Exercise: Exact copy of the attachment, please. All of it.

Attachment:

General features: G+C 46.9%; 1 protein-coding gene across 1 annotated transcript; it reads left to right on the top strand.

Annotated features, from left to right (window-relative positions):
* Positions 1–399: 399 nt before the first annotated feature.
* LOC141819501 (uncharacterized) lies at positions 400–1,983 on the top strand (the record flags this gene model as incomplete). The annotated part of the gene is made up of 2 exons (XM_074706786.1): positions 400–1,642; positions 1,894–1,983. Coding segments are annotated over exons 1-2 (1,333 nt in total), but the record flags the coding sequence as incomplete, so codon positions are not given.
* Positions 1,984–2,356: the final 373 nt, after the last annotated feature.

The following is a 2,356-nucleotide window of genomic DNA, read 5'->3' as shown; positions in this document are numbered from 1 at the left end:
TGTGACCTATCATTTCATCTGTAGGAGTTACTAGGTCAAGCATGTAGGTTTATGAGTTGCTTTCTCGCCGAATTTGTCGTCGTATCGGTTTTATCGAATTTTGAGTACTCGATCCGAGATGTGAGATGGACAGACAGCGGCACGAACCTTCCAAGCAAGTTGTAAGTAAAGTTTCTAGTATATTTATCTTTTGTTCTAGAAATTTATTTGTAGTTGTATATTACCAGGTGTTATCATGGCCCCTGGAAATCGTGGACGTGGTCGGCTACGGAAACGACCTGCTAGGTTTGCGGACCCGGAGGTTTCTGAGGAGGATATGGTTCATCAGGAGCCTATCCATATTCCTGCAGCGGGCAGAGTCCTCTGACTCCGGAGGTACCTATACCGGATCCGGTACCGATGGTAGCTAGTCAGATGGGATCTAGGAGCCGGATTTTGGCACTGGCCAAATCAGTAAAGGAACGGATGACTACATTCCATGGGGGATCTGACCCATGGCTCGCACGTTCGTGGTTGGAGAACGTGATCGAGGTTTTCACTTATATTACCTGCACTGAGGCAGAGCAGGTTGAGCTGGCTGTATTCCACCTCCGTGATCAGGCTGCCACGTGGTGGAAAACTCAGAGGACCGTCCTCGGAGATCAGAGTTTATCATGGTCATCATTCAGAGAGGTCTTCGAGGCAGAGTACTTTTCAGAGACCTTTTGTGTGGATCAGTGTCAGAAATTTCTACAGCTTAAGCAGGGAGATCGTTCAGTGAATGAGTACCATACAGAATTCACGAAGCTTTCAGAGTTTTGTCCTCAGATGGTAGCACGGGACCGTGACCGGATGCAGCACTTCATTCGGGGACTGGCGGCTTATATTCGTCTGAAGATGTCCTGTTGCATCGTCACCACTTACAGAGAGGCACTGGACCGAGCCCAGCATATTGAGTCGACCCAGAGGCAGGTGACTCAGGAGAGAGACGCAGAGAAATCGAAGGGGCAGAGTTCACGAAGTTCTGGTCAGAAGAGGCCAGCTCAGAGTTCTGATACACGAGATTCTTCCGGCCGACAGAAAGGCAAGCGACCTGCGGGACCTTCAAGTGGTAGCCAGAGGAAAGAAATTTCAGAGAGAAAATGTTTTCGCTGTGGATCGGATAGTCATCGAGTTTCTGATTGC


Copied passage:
General features: G+C 46.9%; 1 protein-coding gene across 1 annotated transcript; it reads left to right on the top strand.

Annotated features, from left to right (window-relative positions):
* Positions 1–399: 399 nt before the first annotated feature.
* LOC141819501 (uncharacterized) lies at positions 400–1,983 on the top strand (the record flags this gene model as incomplete). The annotated part of the gene is made up of 2 exons (XM_074706786.1): positions 400–1,642; positions 1,894–1,983. Coding segments are annotated over exons 1-2 (1,333 nt in total), but the record flags the coding sequence as incomplete, so codon positions are not given.
* Positions 1,984–2,356: the final 373 nt, after the last annotated feature.

The following is a 2,356-nucleotide window of genomic DNA, read 5'->3' as shown; positions in this document are numbered from 1 at the left end:
TGTGACCTATCATTTCATCTGTAGGAGTTACTAGGTCAAGCATGTAGGTTTATGAGTTGCTTTCTCGCCGAATTTGTCGTCGTATCGGTTTTATCGAATTTTGAGTACTCGATCCGAGATGTGAGATGGACAGACAGCGGCACGAACCTTCCAAGCAAGTTGTAAGTAAAGTTTCTAGTATATTTATCTTTTGTTCTAGAAATTTATTTGTAGTTGTATATTACCAGGTGTTATCATGGCCCCTGGAAATCGTGGACGTGGTCGGCTACGGAAACGACCTGCTAGGTTTGCGGACCCGGAGGTTTCTGAGGAGGATATGGTTCATCAGGAGCCTATCCATATTCCTGCAGCGGGCAGAGTCCTCTGACTCCGGAGGTACCTATACCGGATCCGGTACCGATGGTAGCTAGTCAGATGGGATCTAGGAGCCGGATTTTGGCACTGGCCAAATCAGTAAAGGAACGGATGACTACATTCCATGGGGGATCTGACCCATGGCTCGCACGTTCGTGGTTGGAGAACGTGATCGAGGTTTTCACTTATATTACCTGCACTGAGGCAGAGCAGGTTGAGCTGGCTGTATTCCACCTCCGTGATCAGGCTGCCACGTGGTGGAAAACTCAGAGGACCGTCCTCGGAGATCAGAGTTTATCATGGTCATCATTCAGAGAGGTCTTCGAGGCAGAGTACTTTTCAGAGACCTTTTGTGTGGATCAGTGTCAGAAATTTCTACAGCTTAAGCAGGGAGATCGTTCAGTGAATGAGTACCATACAGAATTCACGAAGCTTTCAGAGTTTTGTCCTCAGATGGTAGCACGGGACCGTGACCGGATGCAGCACTTCATTCGGGGACTGGCGGCTTATATTCGTCTGAAGATGTCCTGTTGCATCGTCACCACTTACAGAGAGGCACTGGACCGAGCCCAGCATATTGAGTCGACCCAGAGGCAGGTGACTCAGGAGAGAGACGCAGAGAAATCGAAGGGGCAGAGTTCACGAAGTTCTGGTCAGAAGAGGCCAGCTCAGAGTTCTGATACACGAGATTCTTCCGGCCGACAGAAAGGCAAGCGACCTGCGGGACCTTCAAGTGGTAGCCAGAGGAAAGAAATTTCAGAGAGAAAATGTTTTCGCTGTGGATCGGATAGTCATCGAGTTTCTGATTGC